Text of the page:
The proportion of uninsured Americans has started to inch up again, after falling for several years post-ACA. But why? The Trump Administration has been doing what it can to chip away at the ACA’s foundation, but without any major legislative victories. And it seems that this trend predating this, anyway.
“A recent estimate of the connection between a lack of insurance and mortality suggests that for every 800 people without insurance for a year, one will die — meaning that 4,000 more people may have died during the year than would have had they been covered. That increase in the percentage began in the first quarter of Donald Trump’s presidency.”
I found this to be the most interesting policy-relevant paper I happened across this week. With the goal of reducing unnecessary care and lowering health care costs, the state of Maryland placed its hospitals on global budgets – a reimbursement cap for all services. My prediction would have been that this would have worked! That hospitals would have responded to this dis-incentive and reduced excess care.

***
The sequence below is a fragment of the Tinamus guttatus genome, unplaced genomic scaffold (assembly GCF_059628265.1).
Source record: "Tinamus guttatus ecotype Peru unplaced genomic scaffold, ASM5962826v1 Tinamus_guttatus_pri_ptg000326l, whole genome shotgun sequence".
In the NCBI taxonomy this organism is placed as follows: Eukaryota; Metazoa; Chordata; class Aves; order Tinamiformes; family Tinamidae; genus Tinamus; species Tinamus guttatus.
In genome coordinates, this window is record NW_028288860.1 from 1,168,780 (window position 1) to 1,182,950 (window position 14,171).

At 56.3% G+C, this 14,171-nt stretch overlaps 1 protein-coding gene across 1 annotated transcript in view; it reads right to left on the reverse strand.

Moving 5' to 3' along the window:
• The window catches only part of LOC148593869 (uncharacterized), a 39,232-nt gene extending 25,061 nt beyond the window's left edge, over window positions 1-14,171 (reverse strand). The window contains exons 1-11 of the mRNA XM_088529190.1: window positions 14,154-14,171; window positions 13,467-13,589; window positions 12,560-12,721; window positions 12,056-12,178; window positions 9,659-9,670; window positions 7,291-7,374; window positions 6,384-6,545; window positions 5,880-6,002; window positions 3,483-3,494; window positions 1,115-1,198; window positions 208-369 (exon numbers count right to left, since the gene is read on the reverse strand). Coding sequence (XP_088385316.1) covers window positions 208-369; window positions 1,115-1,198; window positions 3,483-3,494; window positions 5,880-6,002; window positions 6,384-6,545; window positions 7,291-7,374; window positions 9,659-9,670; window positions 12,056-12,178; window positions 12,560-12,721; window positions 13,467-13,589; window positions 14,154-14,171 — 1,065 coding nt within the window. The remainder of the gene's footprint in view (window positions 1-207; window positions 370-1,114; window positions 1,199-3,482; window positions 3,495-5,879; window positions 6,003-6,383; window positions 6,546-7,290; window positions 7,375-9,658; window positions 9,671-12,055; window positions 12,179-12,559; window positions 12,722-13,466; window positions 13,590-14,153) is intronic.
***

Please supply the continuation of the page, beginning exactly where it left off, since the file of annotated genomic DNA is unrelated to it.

However, that isn’t what these researchers found. There were no big changes in hospital admissions, ED presentations, readmissions…compared to controls. Health policy can be difficult!
“…placebo analyses indicated that changes in Maryland were well within the range of changes in other states. Together, these findings provide no clear evidence that Maryland hospitals met their budgets by reducing hospital utilization or enhancing primary care beyond changes that would have been expected in the absence of global budgets.”
This paper on nurse practitioners in the health care work force caught my attention, too. Many states have restrictive laws that prevent NPs from working fully independently from physicians, which limits the number of patients they can serve. However, these researchers found that increased NP scope-of-practice was associated with greater preventive care use, and fewer emergency presentations for preventable causes.